When I brought fingers to keyboard to write the last post, I only expected our subject to require one post. But it now appears two or three are in order.
This is because I did not appreciate two things: One, that the subject could explode into a thesis at any moment, and probably would. Two, that a large share of readers might not fall into the “familiar” crowd, and so there’s a lot of background one must state explicitly, rather than simply allude to.
Fortunately, I do not want this to go on any longer than is truly necessary, and so my efforts here will be tempered.
The conflict, writ small: Protestants say Justification is by grace, through faith (full stop). Catholics – so it goes – say Justification is by grace, faith, and works. And some Protestants would emphasize the works, because doing so seems easily contradicted in Scripture.
But I have to say, as a virtually life-long Catholic, that I have never imagined I could earn my own salvation. It has always been presented to me as an impossible task, akin to taking flight on my own power, or jumping up and landing on the Moon. Something else would have to come to my aid to make these things possible.
At the same time, I have always understood that good works are vitally important. It really matters, to God, that I feed the hungry and clothe the naked. One could not simply go to church and think that was enough. In fact, it seemed to me, that might be the worst place anyone could be.
Think of it – if works do matter, if they are critically important in some way to salvation, then the worst thing a person could do is assume he was saved, and not take any further action to produce good works.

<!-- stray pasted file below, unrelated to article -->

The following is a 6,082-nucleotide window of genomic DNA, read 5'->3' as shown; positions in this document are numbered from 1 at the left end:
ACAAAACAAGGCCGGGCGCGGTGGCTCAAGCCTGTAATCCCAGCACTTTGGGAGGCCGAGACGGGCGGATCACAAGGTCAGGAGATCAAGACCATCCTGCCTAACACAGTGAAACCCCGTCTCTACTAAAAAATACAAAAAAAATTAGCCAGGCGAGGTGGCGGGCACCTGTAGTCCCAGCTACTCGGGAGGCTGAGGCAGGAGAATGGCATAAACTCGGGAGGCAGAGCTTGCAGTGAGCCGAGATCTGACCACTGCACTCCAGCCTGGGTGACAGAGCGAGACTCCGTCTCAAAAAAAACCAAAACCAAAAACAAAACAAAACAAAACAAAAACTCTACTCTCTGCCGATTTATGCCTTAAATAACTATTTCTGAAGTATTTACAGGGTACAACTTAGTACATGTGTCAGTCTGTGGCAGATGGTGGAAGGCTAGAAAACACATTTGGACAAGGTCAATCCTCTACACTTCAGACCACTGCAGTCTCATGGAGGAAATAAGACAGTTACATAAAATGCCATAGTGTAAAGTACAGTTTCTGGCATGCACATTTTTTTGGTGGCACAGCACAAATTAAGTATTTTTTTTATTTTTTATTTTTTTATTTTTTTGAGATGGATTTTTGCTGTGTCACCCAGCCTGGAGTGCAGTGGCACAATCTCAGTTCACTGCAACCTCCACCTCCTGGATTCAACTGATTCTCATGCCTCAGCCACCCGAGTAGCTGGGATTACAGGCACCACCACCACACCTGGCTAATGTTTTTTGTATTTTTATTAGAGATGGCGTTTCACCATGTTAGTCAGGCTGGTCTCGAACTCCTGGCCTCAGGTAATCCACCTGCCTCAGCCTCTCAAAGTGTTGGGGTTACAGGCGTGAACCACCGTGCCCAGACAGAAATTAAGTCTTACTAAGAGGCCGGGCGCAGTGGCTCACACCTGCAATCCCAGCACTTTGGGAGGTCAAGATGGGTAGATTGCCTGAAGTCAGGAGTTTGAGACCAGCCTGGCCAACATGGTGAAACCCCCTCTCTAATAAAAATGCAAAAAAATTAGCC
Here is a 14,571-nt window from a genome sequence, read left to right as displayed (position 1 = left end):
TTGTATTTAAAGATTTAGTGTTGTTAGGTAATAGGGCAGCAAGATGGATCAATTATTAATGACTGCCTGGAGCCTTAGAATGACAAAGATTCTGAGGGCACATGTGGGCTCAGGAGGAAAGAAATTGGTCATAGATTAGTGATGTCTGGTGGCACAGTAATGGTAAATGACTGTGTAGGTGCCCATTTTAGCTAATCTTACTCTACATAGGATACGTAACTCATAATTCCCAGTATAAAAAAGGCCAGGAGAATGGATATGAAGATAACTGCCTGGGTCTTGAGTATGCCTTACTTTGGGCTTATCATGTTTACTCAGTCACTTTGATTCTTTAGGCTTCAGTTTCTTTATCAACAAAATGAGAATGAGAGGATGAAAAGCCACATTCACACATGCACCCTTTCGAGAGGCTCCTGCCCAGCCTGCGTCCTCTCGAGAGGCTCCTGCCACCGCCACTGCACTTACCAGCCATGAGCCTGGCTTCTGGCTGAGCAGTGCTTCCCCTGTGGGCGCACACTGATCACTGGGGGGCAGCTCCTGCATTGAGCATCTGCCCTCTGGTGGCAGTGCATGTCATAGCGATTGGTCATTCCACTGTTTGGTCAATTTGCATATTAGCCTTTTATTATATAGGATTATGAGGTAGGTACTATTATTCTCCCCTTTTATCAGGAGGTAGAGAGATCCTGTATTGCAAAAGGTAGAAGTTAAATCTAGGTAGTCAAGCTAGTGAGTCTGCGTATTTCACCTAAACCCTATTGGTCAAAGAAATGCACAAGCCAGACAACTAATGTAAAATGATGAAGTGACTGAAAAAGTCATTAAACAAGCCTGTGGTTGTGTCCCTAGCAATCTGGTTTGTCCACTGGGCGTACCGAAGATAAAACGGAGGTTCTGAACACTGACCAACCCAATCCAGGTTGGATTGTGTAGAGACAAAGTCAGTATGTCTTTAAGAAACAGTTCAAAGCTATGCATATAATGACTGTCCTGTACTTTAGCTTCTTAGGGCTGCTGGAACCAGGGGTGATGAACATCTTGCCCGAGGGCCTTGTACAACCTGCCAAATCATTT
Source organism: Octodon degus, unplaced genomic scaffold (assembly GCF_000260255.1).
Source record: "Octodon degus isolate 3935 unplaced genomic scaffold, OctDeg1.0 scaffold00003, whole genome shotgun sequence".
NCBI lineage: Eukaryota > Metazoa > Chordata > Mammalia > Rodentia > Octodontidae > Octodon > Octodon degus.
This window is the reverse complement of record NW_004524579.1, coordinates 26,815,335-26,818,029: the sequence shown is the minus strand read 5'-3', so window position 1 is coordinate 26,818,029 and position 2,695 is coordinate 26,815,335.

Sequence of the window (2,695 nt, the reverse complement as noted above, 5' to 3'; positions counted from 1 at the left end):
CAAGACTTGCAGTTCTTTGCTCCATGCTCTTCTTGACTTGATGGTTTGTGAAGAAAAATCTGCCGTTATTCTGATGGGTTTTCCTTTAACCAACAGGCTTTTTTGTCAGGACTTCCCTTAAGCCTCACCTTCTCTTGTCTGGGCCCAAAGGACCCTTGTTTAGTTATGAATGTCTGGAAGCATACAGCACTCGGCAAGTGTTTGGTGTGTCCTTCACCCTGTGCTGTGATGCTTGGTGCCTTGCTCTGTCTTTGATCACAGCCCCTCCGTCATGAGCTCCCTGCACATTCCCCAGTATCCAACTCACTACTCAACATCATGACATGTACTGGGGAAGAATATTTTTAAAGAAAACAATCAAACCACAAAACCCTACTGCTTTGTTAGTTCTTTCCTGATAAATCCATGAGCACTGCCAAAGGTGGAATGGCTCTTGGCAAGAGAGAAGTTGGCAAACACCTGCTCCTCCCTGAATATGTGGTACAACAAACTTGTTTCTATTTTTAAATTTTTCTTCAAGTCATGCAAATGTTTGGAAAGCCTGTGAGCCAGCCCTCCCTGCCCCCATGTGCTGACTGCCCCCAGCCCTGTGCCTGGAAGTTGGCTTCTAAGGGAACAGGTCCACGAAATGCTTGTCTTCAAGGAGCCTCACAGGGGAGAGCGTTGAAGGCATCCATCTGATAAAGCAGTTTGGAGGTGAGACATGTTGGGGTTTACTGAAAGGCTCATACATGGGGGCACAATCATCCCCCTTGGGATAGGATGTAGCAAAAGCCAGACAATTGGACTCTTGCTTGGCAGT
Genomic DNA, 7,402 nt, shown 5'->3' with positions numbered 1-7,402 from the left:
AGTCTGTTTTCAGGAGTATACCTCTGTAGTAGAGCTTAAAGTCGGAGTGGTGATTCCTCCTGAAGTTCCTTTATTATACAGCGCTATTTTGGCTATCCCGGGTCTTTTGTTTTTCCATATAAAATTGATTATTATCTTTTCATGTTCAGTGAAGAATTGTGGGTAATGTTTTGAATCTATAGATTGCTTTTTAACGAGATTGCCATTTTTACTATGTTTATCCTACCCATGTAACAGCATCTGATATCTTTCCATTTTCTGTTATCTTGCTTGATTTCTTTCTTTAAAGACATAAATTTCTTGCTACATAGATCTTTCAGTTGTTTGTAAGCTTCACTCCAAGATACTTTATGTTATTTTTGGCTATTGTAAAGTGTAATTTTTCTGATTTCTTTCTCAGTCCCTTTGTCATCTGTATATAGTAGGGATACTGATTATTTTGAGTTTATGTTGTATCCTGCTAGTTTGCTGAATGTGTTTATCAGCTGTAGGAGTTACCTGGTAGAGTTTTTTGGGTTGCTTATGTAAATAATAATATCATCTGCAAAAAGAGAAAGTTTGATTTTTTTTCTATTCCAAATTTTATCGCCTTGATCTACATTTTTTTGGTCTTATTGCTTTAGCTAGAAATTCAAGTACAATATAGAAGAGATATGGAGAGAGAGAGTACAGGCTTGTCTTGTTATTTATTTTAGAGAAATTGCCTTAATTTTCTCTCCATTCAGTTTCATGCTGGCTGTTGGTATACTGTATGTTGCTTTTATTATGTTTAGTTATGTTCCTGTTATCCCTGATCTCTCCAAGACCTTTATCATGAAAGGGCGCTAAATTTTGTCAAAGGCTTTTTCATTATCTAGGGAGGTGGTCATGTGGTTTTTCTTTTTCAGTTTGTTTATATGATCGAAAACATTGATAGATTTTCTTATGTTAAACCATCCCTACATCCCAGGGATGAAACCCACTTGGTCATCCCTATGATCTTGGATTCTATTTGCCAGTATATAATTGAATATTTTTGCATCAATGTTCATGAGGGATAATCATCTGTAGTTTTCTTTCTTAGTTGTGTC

So what is going on here? If we’re going to work around the edge of Scripture, and just deal with this practically – how do we address the problem? I propose we do so with a dialogue I have imagined from time to time…
Me: I would like to convert to your church.
Protestant, let’s say Baptist: Great! Simply declare that Jesus is Lord, and believe it with all of your heart, and you will be saved.
Me: Jesus Christ is Lord! Done.
Baptist: Alleluia! Now, here is when we have worship, and here is your small group, and here are the ministries-
Me: I’m sorry, what? I said I was done.
Me: Yes. Am I not saved?
Baptist: Oh, you are! But-
Me: Then what is all of this? Why should I bother with church or small groups or ministries?
Baptist: Well, now comes the process of growing in the Lord, what we call “Sanctification.”
Me: Ok, but if I die right now, I’m going to Heaven, right?
Me: And if I die in 30 years, without ever participating in a church, I’ll still go to Heaven, right?
Baptist: Of course – once saved, always saved.
Me: Then I’d say I’m done.
Naturally, this is a bit of a parody, and I’m actually sympathetic to the Baptist here. I think he is fundamentally right – a believer should be involved in her church, especially a new believer. But this conviction is motivated by a premise contrary to the Baptist’s: A person is not once-saved, always saved. We ought to see some authentication of this salvation…
To this point, I’ve been rather abstract, and the unfamiliar among us might feel lost; they may already have clicked away from the page. (I’m sure they really will find true love/weight loss secrets/how to impress their boss on that other site.) In the next post I propose my analogy, which is about as down-to-earth as I can imagine.